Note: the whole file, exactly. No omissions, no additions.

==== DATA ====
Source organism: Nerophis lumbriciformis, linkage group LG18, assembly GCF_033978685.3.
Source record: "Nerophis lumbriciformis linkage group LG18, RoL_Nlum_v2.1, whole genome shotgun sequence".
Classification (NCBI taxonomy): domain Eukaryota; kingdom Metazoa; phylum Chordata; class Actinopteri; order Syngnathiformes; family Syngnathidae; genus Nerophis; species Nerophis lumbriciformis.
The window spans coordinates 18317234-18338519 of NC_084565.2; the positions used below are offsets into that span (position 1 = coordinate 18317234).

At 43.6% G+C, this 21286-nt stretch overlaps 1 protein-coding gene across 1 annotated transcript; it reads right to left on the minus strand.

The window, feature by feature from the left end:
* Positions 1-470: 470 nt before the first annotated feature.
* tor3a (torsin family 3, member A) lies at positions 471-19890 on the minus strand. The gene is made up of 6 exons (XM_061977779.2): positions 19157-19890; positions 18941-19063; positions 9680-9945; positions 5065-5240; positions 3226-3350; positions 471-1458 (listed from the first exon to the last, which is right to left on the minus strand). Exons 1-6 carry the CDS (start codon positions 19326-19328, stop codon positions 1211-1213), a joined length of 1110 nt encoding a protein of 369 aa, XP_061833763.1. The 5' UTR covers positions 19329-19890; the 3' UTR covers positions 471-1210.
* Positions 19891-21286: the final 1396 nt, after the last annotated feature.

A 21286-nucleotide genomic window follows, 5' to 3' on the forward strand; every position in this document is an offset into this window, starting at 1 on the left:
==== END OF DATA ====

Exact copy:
Source organism: Nerophis lumbriciformis, linkage group LG18, assembly GCF_033978685.3.
Source record: "Nerophis lumbriciformis linkage group LG18, RoL_Nlum_v2.1, whole genome shotgun sequence".
Classification (NCBI taxonomy): domain Eukaryota; kingdom Metazoa; phylum Chordata; class Actinopteri; order Syngnathiformes; family Syngnathidae; genus Nerophis; species Nerophis lumbriciformis.
The window spans coordinates 18317234-18338519 of NC_084565.2; the positions used below are offsets into that span (position 1 = coordinate 18317234).

At 43.6% G+C, this 21286-nt stretch overlaps 1 protein-coding gene across 1 annotated transcript; it reads right to left on the minus strand.

The window, feature by feature from the left end:
* Positions 1-470: 470 nt before the first annotated feature.
* tor3a (torsin family 3, member A) lies at positions 471-19890 on the minus strand. The gene is made up of 6 exons (XM_061977779.2): positions 19157-19890; positions 18941-19063; positions 9680-9945; positions 5065-5240; positions 3226-3350; positions 471-1458 (listed from the first exon to the last, which is right to left on the minus strand). Exons 1-6 carry the CDS (start codon positions 19326-19328, stop codon positions 1211-1213), a joined length of 1110 nt encoding a protein of 369 aa, XP_061833763.1. The 5' UTR covers positions 19329-19890; the 3' UTR covers positions 471-1210.
* Positions 19891-21286: the final 1396 nt, after the last annotated feature.

A 21286-nucleotide genomic window follows, 5' to 3' on the forward strand; every position in this document is an offset into this window, starting at 1 on the left: